“I did a lot of research for my appetizer tonight and for my cheese course, Fourme d’Ambert blue cheese marjolaine with a Zante black currant–port marmalade,” explains Dowling. “It’s always about the pursuit of excellence. Everything has its perfect stage, dependent on the right temperature, degree of doneness, the way it’s cooked or handled. There may only be a few times in your life as a chef when everything is perfect on the plate, but you strive for it. It’s like finding gold.”
It’s 11 a.m. in the Meyers Food Forum studio. The cameras are on, the chef’s mikes are live, and scores of visitors are filing in for the tomato-tasting class. The always-ebullient Guillas is juggling tomatoes and joking with Dowling and McCabe. More than 100 kinds of tomatoes, examples of which are piled in big baskets on the counter, are grown in the organic garden outside.
Dowling takes the lead, explaining the tomato’s place in food history—and that there are more than 2,000 types. The cameras focus on McCabe and Guillas sprinkling fennel pollen on sliced tomatoes, then searing them to bring out the flavors. Heavenly scents rise up in the studio. The audience studies the monitors intently.
“We’re here to share our passion, our tips and simple techniques,” says Guillas. “Try this: Take two identical tomatoes. Refrigerate one, leave one at room temperature, then taste them. You’ll never refrigerate tomatoes again.”
McCabe adds, “To experience all you can of tomatoes, serve them different ways on the same plate. Make a tomato concasse; purée some tomatoes; add little teardrop tomatoes you’ve blanched, peeled and marinated, served along with a tomato broth, fresh mozzarella and dried tomato chips.” His sensitivity to ingredients shows up later that night in his amuse-bouche of seared foie gras, brioche, caramelized mango and orange-ginger sauce.
After the tomato tasting is over, the chefs leave for the main kitchen. Guillas immediately goes to work on his dinner entrée: Cape gooseberry–glazed black buck antelope chop. Lunch is not an option for any of the chefs. Bartolome, Window and Atkins show up in the Meyers Food Forum at 1:15 p.m. to set up for Window’s fish demonstration.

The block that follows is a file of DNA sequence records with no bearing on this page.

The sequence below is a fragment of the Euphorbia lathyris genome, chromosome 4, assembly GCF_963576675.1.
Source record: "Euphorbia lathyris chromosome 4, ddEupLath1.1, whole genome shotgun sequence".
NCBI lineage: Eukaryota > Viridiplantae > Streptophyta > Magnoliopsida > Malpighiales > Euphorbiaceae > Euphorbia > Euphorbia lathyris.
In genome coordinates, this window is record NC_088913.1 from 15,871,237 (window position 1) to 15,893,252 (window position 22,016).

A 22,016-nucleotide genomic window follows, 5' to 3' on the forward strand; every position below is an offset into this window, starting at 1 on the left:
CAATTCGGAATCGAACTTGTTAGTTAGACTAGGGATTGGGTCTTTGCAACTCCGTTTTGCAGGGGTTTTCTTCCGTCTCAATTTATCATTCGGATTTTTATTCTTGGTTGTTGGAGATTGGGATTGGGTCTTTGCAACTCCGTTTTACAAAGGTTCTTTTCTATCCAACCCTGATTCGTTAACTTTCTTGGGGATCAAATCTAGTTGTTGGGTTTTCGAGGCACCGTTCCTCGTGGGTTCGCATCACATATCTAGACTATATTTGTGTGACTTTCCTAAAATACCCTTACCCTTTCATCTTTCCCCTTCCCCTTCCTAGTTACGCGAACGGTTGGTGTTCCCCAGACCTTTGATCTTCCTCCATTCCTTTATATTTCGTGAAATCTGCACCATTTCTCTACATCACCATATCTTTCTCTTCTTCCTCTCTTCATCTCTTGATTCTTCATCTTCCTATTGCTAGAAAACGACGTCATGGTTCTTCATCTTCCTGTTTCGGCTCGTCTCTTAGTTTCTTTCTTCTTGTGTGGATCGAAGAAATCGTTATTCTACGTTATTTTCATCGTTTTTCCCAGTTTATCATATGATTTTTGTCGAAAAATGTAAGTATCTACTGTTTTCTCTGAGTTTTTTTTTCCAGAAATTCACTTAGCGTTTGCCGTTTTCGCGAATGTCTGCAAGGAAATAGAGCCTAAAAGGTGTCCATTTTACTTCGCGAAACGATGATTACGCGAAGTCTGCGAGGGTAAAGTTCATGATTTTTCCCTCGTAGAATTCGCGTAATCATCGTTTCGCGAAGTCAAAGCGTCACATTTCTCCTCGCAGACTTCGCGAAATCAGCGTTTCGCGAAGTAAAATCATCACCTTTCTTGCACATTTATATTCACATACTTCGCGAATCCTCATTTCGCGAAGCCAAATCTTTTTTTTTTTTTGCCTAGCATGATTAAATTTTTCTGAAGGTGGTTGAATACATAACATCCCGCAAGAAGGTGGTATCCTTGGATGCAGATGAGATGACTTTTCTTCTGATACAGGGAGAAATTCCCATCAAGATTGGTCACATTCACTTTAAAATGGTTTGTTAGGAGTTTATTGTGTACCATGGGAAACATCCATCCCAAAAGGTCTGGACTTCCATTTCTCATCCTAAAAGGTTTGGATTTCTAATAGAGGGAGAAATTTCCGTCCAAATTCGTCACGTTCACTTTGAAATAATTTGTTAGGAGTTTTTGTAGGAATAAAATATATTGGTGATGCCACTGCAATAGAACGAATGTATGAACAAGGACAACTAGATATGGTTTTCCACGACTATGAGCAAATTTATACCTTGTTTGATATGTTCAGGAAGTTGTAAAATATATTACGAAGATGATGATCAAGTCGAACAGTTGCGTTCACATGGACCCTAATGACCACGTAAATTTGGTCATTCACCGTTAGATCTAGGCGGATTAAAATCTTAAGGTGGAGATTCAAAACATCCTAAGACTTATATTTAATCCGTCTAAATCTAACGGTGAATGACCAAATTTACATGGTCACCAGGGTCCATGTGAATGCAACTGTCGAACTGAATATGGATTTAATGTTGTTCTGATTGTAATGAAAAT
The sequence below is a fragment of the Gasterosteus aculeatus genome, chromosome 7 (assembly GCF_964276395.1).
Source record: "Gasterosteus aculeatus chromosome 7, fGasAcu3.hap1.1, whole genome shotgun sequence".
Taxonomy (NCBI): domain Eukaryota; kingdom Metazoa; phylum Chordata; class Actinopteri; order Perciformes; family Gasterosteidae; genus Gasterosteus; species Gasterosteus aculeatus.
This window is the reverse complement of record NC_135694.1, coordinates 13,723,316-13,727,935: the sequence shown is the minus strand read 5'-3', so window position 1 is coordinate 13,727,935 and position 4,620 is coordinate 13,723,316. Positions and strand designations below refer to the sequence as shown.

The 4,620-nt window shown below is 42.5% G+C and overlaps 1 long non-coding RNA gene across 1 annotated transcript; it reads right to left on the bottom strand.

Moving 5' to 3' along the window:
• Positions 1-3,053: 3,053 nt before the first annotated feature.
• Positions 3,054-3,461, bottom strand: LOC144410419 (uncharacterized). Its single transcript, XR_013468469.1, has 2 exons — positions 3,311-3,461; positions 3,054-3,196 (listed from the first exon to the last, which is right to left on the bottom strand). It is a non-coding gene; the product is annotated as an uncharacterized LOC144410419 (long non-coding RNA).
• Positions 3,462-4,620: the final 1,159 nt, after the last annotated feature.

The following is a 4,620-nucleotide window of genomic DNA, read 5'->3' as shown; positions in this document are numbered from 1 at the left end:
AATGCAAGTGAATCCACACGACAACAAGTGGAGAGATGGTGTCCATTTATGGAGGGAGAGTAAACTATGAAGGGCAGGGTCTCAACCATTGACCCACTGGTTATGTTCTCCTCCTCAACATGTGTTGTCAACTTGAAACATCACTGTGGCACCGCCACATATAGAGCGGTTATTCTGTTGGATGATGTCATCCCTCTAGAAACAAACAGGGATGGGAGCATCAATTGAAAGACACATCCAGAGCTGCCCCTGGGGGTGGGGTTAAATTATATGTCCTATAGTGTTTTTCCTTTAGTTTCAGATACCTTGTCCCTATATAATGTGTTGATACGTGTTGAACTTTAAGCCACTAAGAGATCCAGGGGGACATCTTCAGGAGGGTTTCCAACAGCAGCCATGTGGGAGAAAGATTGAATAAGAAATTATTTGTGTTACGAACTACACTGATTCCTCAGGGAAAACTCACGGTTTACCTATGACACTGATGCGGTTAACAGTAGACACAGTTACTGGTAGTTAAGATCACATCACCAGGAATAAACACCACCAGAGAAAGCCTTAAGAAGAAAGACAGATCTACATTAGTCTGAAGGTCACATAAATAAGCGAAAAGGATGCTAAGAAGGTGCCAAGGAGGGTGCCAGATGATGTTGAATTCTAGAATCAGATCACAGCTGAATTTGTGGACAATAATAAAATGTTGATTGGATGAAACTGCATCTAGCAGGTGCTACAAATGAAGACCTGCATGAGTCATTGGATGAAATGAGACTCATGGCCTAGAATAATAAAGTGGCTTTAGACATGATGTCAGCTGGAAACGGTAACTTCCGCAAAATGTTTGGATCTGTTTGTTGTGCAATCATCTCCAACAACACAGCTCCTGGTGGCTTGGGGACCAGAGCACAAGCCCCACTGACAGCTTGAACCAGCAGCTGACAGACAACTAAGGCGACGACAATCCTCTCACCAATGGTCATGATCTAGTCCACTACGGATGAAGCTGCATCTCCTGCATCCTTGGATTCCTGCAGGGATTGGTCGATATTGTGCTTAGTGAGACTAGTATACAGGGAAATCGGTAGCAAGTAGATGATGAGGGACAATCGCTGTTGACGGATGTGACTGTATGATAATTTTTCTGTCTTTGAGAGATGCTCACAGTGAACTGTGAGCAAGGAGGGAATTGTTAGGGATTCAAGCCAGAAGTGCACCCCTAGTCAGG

“We’re going to follow the halibut recipe, step by step,” says Window, “but you must use your senses, your eyes, your taste, constantly. Cooking is like being a chemist.” Bartolome proves a natural in front of the crowd, flipping utensils like a gunslinger.
The pace in Julia’s Kitchen quickens by 5:30. Twelve more people have been squeezed onto the terrace, making it 62 for dinner. This may not sound like many for a chef accustomed to a full restaurant, but for a refined meal, where every plate is intricately planned, problems can arise. Window is peeling lemon grass for skewers for McCabe’s Baja pawn beignet. Dowling asks, “Do you have enough lemon grass?” Bartolome recommends wrapping a shiso leaf around the beignet for presentation. It’s too big a bite, cautions McCabe.
Guillas has about 20 spoons in one hand, trying to figure out the best way to lay them down and fill them with his truffled duck rillette. He pipes rillettes into 26 spoons, then changes his mind. Too stiff-looking. “Let’s go for a deconstructed look,” he says. The others agree.
Everyone is helping everybody else. “There are no prima donnas in this group,” says Window. “We’re all proud to be part of this team.”
It’s 6:30. The chefs have spread out and are working quickly and quietly. Soft jazz is playing on the terrace, and a cool evening breeze has set in. The guests are arriving, and J Sparkling Wine (Sonoma, 1997) is being poured. The guests go through 125 of Guillas’ duck rillettes, 170 of McCabe’s prawn beignets and close to 200 of Dowling’s sweetbread Napoleons.
Based on these numbers, the kitchen knows early on—the dinner’s going to be a hit. Would these six chefs go through all this work again? “In a heartbeat,” says McCabe.
Copia is well worth a visit when you’re in Napa Valley. Call for program information or to make a reservation for lunch or dinner in Julia’s Kitchen, 500 First Street, downtown Napa, 707-259-1600.